“This consists of notes throughout your manuscript to focus on “big picture” issues like plot, pacing, characterization, etc. This also includes a separate editorial letter outlining general strengths and areas for improvement, as well as recommendations for next steps in the editing process. This does not include line-level edits.”—Laura Bontje

Step 3: Stylistic/Copy Edit ($250ish per round)

“This edit focuses on line-level language (sentence structure, word choice, clarity, and flow), correctness (spelling, grammar, and mechanics), and, if used, poetic style (rhyme and meter).”—Laura Bontje

A real copy editor uses a professional style guide like the Chicago Manual of Style (CMOS). In America, English teachers are not taught about CMOS, which immediately disqualifies them from being a copy editor or proofreader.

Step 4: Proofreading ($250ish per round)

In book publishing, the true act of proofreading can not happen until the book has been all the way through layout and is ready for printing. Sometimes the copy editor you hired will also do the proofreading, but most prefer you hire a new set of eyes. Make sure to get a referral from your copy editor, because the proofreader and copy editor should be sympatico with their decisions.

Read Intro to the Editing Process by Laura Bontje.

Illustrating ($3000+)

Secretly, illustrators do not want to work directly with the author because most inexperienced authors do not know how to respect the boundaries of the author-illustrator relationship and a majority of illustrators also suck at setting these boundaries. Most of the illustrators that are in FB groups are freelance illustrators who are looking for their next gig—and secret preferences be damned. They got bills to pay, and they’re not about to turn you away.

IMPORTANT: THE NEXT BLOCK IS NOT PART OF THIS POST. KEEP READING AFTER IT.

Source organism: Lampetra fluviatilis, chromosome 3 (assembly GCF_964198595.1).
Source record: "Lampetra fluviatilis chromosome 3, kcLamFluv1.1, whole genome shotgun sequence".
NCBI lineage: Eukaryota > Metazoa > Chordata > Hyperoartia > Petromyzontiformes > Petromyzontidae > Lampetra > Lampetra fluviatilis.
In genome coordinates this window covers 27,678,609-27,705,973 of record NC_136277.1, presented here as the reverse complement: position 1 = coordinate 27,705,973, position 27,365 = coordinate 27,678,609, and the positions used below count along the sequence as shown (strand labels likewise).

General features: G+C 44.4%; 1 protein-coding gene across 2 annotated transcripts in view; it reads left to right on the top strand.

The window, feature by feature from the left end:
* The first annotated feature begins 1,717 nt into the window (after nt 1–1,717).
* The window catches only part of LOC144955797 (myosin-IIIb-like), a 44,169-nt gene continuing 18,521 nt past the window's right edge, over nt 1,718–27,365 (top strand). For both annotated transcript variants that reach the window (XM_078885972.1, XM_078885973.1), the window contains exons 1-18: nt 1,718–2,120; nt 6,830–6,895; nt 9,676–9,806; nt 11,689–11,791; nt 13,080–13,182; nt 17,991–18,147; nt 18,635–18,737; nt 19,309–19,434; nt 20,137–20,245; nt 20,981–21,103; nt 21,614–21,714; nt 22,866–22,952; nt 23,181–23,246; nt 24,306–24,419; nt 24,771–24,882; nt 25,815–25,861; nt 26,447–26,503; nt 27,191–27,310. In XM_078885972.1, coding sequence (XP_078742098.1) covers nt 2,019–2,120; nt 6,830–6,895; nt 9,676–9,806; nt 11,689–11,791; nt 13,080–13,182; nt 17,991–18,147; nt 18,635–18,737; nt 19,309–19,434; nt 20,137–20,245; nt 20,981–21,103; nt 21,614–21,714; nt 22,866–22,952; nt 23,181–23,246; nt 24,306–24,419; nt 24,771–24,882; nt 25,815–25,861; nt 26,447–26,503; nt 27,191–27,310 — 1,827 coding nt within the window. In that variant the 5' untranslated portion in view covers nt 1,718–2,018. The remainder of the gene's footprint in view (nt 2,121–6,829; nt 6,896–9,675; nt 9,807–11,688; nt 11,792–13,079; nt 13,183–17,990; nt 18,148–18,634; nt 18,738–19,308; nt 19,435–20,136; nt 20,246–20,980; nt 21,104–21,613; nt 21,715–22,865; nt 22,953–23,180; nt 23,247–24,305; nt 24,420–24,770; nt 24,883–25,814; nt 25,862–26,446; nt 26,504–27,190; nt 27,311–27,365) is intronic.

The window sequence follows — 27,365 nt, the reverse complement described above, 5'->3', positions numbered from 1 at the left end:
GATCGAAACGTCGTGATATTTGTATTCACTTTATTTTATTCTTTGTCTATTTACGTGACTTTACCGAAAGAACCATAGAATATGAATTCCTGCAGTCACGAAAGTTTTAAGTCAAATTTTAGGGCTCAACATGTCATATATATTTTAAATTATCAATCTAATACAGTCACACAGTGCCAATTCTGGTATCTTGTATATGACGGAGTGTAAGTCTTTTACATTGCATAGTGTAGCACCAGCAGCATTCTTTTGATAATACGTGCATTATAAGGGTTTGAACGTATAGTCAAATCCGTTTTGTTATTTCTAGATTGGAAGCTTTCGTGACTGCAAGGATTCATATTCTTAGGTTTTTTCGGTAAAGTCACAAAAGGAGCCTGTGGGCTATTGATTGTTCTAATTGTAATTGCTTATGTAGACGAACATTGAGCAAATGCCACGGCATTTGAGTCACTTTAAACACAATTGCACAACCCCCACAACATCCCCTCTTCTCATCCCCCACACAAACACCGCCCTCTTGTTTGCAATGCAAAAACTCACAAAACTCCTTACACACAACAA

As a continuation of that, they agree to do it all. “Format your book, you say? Yes, I can do that too!”

And this is how we end up with illustrators who illustrate and format books for $7000, even though they are only qualified to illustrate. For $7000, you should be able to hire a quality illustrator AND a real production artist, which is the missing link to your success

Illustrators work in ProCreate, Illustrator, or Photoshop. None of those are professional book layout software. Adobe InDesign is the industry standard for book layout and design, and it is nothing like those other three. It is, however, designed to work with Illustrator and Photoshop, since they are all a part of the Adobe family.

Now, I do want to go on record and say that, just like I am both a publishing consultant and a production artist, illustrators can also be both an illustrator and a production artist. However, most of them are not! I explain later what a production artist is, what skills they must have, and what their responsibilities are.

As a production artist, I make sure the illustrator follows the professional process outlined below.

  1. Before the illustrator is hired, we commission him to provide a character sketch. Some offer this for free. Some charge $100 or so.
  2. If we like what we see, I submit a punch list of everything we need from the illustrator (how many spot illustrations, full spread, single page, types of cover art). This gives the illustrator what he needs to prepare an accurate and formal quote with a contract for review.